|Listed||March 11, 1967|
|Family||Anatidae (Ducks and Geese)|
|Description||Dark, reddish brown duck, irregular white patch around the eye.|
|Habitat||Dense vegetation near water.|
|Reproduction||Clutch of three or more eggs.|
|Threats||Low numbers, limited range.|
The Laysan duck, Anas laysanensis, which has also been known as the Laysan teal, is a dark, reddish brown duck, 16 in (40.6 cm) long, resembling a female mallard. Its dark plumage is accented by bright purple-green patches bordered with white on the forewing. First-year birds have white eye-rings; older birds develop a more extensive irregular patch of white that extends toward the back of the head. Feet and legs are bright orange in males, duller in females. Bill color is the easiest way to distinguish the sexes. Males have a blue-green bill with black spots along the top of the upper beak; females have a dull, brownish yellow bill with black spots along the lateral borders of the upper mandible.
The Laysan duck is primarily insectivorous, feeding on brine flies, cutworm larvae, miller moths, and small crustaceans. Birds nest from February through August, although most eggs are laid between May and late July. Clutch size is three or more eggs.
Laysan ducks are usually found in the lagoons, tidal pools, and marshes of the island. During hot, clear weather, the birds seek cover by mid-morning in dense stands of Pluchera, Ipomoea, and Sicyos, remaining there until the temperature cools in the early evening.
The species was first reported in 1828 on both Laysan and Lisianski Islands. Since then it has been seen only on Laysan Island and has always been rare. The Laysan duck came close to extinction in the early part of the twentieth century. Between 1910 and 1920 the population hit a low of about 20 birds. By 1990, the population was holding stable at about 500. Several hundred Laysan ducks are held in breeding facilities throughout the world.
In 1890 rabbits were introduced to the island and rapidly destroyed the island's vegetation. Loss of ground cover laid bare the topsoil, which was subsequently eroded by wind and rain. This ecological disaster resulted in extirpation of the Laysan miller-bird, the Laysan rail, and the Laysan honeycreeper. The Laysan duck and the Laysan finch (Endangered) barely survived. When the rabbits were eliminated in 1923, plant life on the island began to recover. Present conditions are thought to approximate those prior to the introduction of rabbits.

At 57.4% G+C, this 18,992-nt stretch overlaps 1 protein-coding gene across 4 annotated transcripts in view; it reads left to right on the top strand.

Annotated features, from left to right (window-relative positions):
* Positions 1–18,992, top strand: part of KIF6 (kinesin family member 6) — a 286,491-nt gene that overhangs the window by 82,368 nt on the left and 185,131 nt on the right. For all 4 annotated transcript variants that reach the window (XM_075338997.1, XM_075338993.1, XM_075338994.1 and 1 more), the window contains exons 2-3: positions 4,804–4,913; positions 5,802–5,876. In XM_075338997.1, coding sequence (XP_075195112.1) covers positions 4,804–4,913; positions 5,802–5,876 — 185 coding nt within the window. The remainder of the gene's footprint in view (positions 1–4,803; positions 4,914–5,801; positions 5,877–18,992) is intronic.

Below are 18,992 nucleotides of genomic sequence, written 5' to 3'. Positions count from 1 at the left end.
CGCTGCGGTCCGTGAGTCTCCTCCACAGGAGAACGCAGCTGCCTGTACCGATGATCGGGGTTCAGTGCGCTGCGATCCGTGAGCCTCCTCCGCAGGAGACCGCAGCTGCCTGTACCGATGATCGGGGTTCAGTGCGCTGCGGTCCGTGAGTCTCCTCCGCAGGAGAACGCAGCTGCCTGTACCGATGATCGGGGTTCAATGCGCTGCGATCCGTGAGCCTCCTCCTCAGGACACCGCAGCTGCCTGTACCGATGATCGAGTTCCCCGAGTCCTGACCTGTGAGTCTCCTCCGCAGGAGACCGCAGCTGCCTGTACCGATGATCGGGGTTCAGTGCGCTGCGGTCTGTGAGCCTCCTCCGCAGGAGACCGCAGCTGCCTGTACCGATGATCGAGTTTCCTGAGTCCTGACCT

Conservation and Recovery
During the late 1950s a captive propagation program was developed as a backup against natural or human-caused disasters. Ducks were taken from Laysan Island and sent to the Honolulu Zoo for acclimatization before being shipped to various zoos and game bird breeders around the world. Breeding stock was sent to the New York Zoological Park, the San Diego Zoo, the Wildfowl Trust in England, the San Antonio Zoological Gardens, and Tracey Aviary. Many zoos and breeding farms now raise Laysan ducks in captivity, and a bird exchange program is encouraged to prevent close inbreeding.
Because of its limited distribution on Laysan Island, the Laysan duck will always be considered a vulnerable species. Laysan Island is managed as part of the Hawaiian Islands National Wildlife Refuge and has been designated as a Research Natural Area under the International Biological Program. The island is being considered for inclusion in the National Wilderness Preservation System. Presently, only scientists are permitted access to the island.
Regional Office of Endangered Species
U.S. Fish and Wildlife Service
Eastside Federal Complex
911 N. E. 11th Ave.
Portland, Oregon 97232-4181
Telephone: (503) 231-6121
Berger, A. J. 1981. Hawaiian Birdlife. University of Hawaii Press, Honolulu.
Moulton, D. W., and M. W. Weller. 1984. "Biology and Conservation of the Laysan Duck (Anas laysanensis )." Condor 86:105-117.
U.S. Fish and Wildlife Service. 1982. "Laysan Duck Recovery Plan." U.S. Fish and Wildlife Service, Portland. 49:229-238.